Smoking is just plain bad for you. Period. But you probably already know that.
But Did You Know That Smoking Can Also Be Bad for Your Social Security Disability Claim?
There are many ways that smoking can adversely affect your claim for disability benefits. Consider, for example, that:
- If you have COPD, emphysema, chronic bronchitis, or any other lung impairment, and you consistently have trouble breathing, smoking will only make those impairments worse. For instance, if you need to be on home oxygen, it is VERY dangerous to smoke near oxygen. By continuing to smoke, you put your life in danger, as well as the life of anyone in the vicinity. Also, if you tell the judge you cannot breathe, have trouble breathing, or are constantly short of breath, the judge will not believe it is really that bad if you are continuing to smoke.
- Your heart is directly affected by your lung health. If you have heart problems, you should not be smoking. Both organs are compromised when you smoke. The nicotine in cigarettes constricts blood vessels, making it harder for your body to pump blood and get it into the bones and muscles that need it. This puts additional stress on your heart, organs, and tissues.
- Smoking can impair healing. If you have an orthopedic impairment, particularly back problems, it can be harder for your body to heal if you smoke. For example, if you have back surgery and continue to smoke, your healing is slowed because the capillaries are constricted and the bones and muscles cannot properly heal if the blood cannot be circulated through the damaged area at an optimal rate.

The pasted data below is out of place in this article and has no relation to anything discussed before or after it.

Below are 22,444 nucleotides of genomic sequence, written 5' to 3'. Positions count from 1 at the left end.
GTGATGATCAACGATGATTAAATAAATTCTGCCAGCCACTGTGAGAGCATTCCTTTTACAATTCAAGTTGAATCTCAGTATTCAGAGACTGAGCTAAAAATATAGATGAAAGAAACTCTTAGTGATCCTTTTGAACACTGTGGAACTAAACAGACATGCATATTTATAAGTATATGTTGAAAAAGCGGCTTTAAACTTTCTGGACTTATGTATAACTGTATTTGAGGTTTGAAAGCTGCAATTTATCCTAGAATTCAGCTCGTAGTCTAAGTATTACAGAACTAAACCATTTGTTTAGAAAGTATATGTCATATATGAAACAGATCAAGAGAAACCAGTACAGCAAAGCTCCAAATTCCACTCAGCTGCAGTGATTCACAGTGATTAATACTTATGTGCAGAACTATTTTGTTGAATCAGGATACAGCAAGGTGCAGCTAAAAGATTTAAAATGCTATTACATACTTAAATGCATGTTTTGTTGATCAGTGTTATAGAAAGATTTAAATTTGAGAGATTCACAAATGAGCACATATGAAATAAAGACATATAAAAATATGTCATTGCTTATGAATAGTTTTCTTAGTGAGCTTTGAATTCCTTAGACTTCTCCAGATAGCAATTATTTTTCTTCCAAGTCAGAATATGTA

- Your claim may be denied if smoking caused your disability. In other words, if your smoking is a material reason why you developed your disabling condition, your application for benefits may be denied. For example, if you are a lifetime smoker who is claiming Social Security disability because of emphysema, you may not be eligible for Social Security disability benefits.
- Finally, a reason that many people do not think of and do not realize until told: If you tell the judge that you cannot fill your prescriptions or go to the doctor because you cannot afford it, yet you smoke a pack or two per day, you have basically just told the judge that smoking is more important to you than medical care or your health. An average pack of cigarettes costs more than $6.50 in Texas. If you smoke a pack per day, you are spending almost $200 per month on cigarettes. If the judge does the math on that, he or she will likely assume that your health is not as bad as you say it is because otherwise you would spend that money on medications and/or doctor’s appointments.
If you are suffering from a disabling impairment and believe that you are unable to work because of that impairment, PLEASE STOP SMOKING. Your health and your disability claim will fare better if you do.
by Carl M. Weisbrod Managing Partner of Morgan & Weisbrod, Board Certified in Social Security Disability Law